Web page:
Involve Picky Eaters in Choosing Foods
While food shopping, have your kids choose some fruits and vegetables. Young kids start to develop a sense of independence and will love feeling in control. Whenever possible, involve your kids in meal preparation too. They will love helping with safe tasks like mixing ingredients in a bowl. Kids may be more apt to try foods they helped prepare. Give your kids access to the healthy food they picked out. Placing bowls of cut fruits and vegetables where kids can reach them might prompt them to try a piece.
Mix Healthy Foods with Foods Picky Eaters Enjoy
Most kids like condiments, such as ketchup, mustard, or salad dressing. Let them dip their green beans in one of their favorite condiments. Another idea is to pour melted cheese over broccoli. It may not be ideal – but I’d rather see my kids eat vegetables with cheese or ranch dip, than none at all. Remember to pick your battles. If your kids eat a new vegetable when you add something extra, you’re still making progress!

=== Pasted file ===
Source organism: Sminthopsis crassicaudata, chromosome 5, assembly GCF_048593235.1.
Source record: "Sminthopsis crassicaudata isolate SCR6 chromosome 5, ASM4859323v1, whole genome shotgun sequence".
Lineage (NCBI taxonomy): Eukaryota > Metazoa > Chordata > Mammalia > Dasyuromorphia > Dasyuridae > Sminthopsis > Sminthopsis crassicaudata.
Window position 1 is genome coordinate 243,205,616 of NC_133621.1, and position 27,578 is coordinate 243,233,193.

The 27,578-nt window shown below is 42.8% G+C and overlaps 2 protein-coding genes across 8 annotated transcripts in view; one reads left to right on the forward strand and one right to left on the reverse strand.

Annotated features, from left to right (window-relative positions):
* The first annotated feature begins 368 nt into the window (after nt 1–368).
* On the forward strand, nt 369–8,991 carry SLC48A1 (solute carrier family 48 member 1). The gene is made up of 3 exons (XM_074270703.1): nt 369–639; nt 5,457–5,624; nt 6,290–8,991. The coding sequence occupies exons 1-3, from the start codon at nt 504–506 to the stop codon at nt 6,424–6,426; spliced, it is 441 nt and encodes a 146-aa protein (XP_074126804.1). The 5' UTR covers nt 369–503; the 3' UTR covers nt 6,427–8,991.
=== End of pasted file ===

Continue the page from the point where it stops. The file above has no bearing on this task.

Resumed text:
Make It Fun for Picky Eaters
Children’s work is play, so it’s a good idea to put fun into the mix. Kids love guessing games. While blindfolded, have them guess the names of fruits and vegetables based on their shapes and textures. Make up silly songs about fruits and vegetables. Kids are very creative when it comes to having fun, so encourage them to make up their own games. I also involved my picky eater with planting the seeds for our garden, which grabbed his interest and attention. He has enjoyed watching the plants grow and produce food. This has also sparked an interest in “where food comes from”, which is a great ongoing discussion to have with kids.
If you have any other tips/ideas that have worked with your picky eater, please leave me a comment below!